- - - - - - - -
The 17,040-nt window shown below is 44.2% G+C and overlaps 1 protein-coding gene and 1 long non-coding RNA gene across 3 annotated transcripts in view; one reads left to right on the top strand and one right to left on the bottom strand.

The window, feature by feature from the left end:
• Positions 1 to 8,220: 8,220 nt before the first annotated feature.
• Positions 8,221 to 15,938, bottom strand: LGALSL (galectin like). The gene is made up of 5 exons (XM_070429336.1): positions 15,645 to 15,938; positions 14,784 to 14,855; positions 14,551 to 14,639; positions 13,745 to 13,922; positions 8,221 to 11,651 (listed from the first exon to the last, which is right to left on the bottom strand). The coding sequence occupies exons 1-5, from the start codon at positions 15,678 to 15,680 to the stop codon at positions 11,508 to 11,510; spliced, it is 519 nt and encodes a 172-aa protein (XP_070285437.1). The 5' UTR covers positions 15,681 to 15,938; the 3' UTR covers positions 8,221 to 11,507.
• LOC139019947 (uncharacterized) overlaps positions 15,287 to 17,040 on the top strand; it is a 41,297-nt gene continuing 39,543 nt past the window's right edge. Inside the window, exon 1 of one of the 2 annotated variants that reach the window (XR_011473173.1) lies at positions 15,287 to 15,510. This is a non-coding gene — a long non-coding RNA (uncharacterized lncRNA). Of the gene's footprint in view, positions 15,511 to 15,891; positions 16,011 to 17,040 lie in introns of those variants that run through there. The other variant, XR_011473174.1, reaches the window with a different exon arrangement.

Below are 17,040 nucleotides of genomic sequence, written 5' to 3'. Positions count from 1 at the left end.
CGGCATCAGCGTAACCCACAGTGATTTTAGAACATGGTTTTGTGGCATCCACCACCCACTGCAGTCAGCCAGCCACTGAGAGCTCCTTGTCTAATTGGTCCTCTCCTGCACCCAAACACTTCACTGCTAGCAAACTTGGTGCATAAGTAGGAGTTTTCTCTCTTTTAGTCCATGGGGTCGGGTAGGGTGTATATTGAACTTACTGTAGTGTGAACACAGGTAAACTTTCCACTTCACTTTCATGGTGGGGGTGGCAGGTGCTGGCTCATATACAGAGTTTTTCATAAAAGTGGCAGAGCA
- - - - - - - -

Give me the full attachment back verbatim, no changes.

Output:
The 17,040-nt window shown below is 44.2% G+C and overlaps 1 protein-coding gene and 1 long non-coding RNA gene across 3 annotated transcripts in view; one reads left to right on the top strand and one right to left on the bottom strand.

The window, feature by feature from the left end:
• Positions 1 to 8,220: 8,220 nt before the first annotated feature.
• Positions 8,221 to 15,938, bottom strand: LGALSL (galectin like). The gene is made up of 5 exons (XM_070429336.1): positions 15,645 to 15,938; positions 14,784 to 14,855; positions 14,551 to 14,639; positions 13,745 to 13,922; positions 8,221 to 11,651 (listed from the first exon to the last, which is right to left on the bottom strand). The coding sequence occupies exons 1-5, from the start codon at positions 15,678 to 15,680 to the stop codon at positions 11,508 to 11,510; spliced, it is 519 nt and encodes a 172-aa protein (XP_070285437.1). The 5' UTR covers positions 15,681 to 15,938; the 3' UTR covers positions 8,221 to 11,507.
• LOC139019947 (uncharacterized) overlaps positions 15,287 to 17,040 on the top strand; it is a 41,297-nt gene continuing 39,543 nt past the window's right edge. Inside the window, exon 1 of one of the 2 annotated variants that reach the window (XR_011473173.1) lies at positions 15,287 to 15,510. This is a non-coding gene — a long non-coding RNA (uncharacterized lncRNA). Of the gene's footprint in view, positions 15,511 to 15,891; positions 16,011 to 17,040 lie in introns of those variants that run through there. The other variant, XR_011473174.1, reaches the window with a different exon arrangement.

Below are 17,040 nucleotides of genomic sequence, written 5' to 3'. Positions count from 1 at the left end.
CGGCATCAGCGTAACCCACAGTGATTTTAGAACATGGTTTTGTGGCATCCACCACCCACTGCAGTCAGCCAGCCACTGAGAGCTCCTTGTCTAATTGGTCCTCTCCTGCACCCAAACACTTCACTGCTAGCAAACTTGGTGCATAAGTAGGAGTTTTCTCTCTTTTAGTCCATGGGGTCGGGTAGGGTGTATATTGAACTTACTGTAGTGTGAACACAGGTAAACTTTCCACTTCACTTTCATGGTGGGGGTGGCAGGTGCTGGCTCATATACAGAGTTTTTCATAAAAGTGGCAGAGCA